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[134] what Thoreau would call a “committed man,” with family and household responsibilities, with a living to earn, and bound, like every professional writer and speaker, to have some measure of regard for his public. But Thoreau was ready to travel lightly and alone. If he should fail in the great adventure for spiritual perfection, it was his own affair. He had no intimates, no confidant save the multitudinous pages of his Journal, from which-and here again he followed Emerson's example — his future books were to be compiled. Many of his most loyal admirers will admit that such a quest is bound, by the very conditions of the problem, to be futile. Hawthorne allegorized it in Ethan Brand, and his quaint illustration of the folly of romantic expansion of the self apart from the common interests of human kind is the picture of a dog chasing its own tail. “It is time now that I begin to live,” notes Thoreau in the Journal, and he continued to say. it in a hundred different ways until the end of all his journalizing, but he never quite captured the fugitive felicity. The haunting pathos of his own allegory has moved every reader of Walden: “I long ago lost a hound, a bay horse, and a turtle-dove, and am still on their trail.” Precisely what he meant it is now impossible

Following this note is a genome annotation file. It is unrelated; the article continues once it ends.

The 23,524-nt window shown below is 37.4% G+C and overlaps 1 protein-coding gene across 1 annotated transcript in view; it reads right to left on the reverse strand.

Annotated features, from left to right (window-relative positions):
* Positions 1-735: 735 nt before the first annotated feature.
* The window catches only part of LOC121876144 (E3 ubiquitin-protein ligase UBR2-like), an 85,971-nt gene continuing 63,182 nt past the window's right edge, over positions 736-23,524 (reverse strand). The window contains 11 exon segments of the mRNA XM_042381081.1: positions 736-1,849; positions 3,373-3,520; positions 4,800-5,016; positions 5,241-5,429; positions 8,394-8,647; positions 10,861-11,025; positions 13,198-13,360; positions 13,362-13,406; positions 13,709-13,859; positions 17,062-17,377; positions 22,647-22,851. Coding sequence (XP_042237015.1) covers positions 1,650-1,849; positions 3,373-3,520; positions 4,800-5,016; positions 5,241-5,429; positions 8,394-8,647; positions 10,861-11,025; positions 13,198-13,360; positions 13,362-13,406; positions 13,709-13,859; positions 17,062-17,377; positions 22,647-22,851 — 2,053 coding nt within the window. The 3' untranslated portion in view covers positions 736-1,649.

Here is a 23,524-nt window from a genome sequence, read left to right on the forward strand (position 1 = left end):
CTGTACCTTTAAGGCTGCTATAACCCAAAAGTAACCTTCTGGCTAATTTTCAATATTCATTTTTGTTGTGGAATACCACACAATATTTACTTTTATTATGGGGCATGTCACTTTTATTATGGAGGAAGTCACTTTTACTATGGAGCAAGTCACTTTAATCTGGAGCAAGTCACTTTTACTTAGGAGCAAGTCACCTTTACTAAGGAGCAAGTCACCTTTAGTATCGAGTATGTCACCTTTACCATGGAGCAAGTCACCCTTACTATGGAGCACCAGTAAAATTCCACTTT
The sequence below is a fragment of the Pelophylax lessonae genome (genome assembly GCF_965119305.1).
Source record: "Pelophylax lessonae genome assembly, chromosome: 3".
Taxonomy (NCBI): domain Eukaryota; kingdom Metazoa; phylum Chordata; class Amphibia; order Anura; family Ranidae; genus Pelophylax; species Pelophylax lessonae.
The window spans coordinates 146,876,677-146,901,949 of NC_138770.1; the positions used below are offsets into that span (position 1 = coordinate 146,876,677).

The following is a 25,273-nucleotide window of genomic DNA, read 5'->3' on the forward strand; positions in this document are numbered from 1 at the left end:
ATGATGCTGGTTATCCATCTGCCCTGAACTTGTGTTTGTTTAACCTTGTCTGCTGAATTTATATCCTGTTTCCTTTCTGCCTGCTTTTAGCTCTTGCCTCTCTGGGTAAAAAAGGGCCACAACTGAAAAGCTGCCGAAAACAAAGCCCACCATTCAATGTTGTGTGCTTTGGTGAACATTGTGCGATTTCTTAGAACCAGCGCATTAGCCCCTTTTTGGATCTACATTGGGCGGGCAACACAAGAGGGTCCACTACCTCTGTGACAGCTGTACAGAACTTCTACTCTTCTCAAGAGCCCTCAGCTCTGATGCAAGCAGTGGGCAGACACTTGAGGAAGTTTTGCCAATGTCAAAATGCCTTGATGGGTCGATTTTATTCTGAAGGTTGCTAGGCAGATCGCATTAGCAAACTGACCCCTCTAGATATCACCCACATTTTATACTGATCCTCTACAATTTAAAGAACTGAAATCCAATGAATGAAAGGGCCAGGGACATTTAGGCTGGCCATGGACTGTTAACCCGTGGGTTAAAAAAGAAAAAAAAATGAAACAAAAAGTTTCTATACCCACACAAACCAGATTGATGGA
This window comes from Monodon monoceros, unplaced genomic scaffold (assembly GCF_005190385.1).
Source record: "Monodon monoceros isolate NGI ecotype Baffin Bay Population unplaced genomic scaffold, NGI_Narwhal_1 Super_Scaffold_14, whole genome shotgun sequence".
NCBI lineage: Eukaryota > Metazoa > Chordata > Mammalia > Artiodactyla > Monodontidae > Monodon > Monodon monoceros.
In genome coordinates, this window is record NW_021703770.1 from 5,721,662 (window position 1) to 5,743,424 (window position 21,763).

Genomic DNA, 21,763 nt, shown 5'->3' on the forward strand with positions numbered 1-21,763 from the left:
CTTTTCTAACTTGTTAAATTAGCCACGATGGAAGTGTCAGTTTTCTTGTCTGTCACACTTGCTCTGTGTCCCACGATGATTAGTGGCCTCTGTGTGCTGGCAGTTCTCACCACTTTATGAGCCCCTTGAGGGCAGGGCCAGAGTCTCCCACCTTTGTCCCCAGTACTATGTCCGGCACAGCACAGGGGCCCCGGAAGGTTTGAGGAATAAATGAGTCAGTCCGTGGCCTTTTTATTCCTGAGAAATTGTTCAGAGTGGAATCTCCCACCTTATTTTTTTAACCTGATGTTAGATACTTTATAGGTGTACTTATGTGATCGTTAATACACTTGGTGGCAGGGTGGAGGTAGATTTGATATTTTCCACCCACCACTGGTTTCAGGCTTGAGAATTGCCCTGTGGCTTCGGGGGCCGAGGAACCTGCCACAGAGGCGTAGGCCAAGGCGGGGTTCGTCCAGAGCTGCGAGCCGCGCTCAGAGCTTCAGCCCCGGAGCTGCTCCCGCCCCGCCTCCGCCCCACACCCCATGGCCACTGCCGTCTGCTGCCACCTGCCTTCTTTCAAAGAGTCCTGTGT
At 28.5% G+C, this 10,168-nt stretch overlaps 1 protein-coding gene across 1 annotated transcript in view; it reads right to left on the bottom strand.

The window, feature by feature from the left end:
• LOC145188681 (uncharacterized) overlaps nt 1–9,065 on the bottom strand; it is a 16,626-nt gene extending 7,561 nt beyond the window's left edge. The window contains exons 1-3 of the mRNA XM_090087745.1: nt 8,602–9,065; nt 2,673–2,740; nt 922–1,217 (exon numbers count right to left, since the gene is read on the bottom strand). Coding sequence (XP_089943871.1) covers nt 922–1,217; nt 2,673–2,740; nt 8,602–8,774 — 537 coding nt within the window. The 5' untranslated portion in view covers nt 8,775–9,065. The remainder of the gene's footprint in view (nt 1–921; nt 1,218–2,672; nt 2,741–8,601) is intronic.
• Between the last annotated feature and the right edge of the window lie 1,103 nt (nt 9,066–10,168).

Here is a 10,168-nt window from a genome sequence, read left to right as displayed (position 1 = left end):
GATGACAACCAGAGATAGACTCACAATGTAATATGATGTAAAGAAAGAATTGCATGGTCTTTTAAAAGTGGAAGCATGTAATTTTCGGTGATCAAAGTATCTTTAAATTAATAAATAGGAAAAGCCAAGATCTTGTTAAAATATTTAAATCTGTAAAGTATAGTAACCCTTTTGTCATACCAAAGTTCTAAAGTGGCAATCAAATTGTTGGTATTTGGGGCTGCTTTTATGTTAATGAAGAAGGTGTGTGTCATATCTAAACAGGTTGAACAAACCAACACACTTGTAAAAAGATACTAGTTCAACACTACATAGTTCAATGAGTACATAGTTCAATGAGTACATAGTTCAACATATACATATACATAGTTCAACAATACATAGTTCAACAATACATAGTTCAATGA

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Henry D. Thoreau (3)
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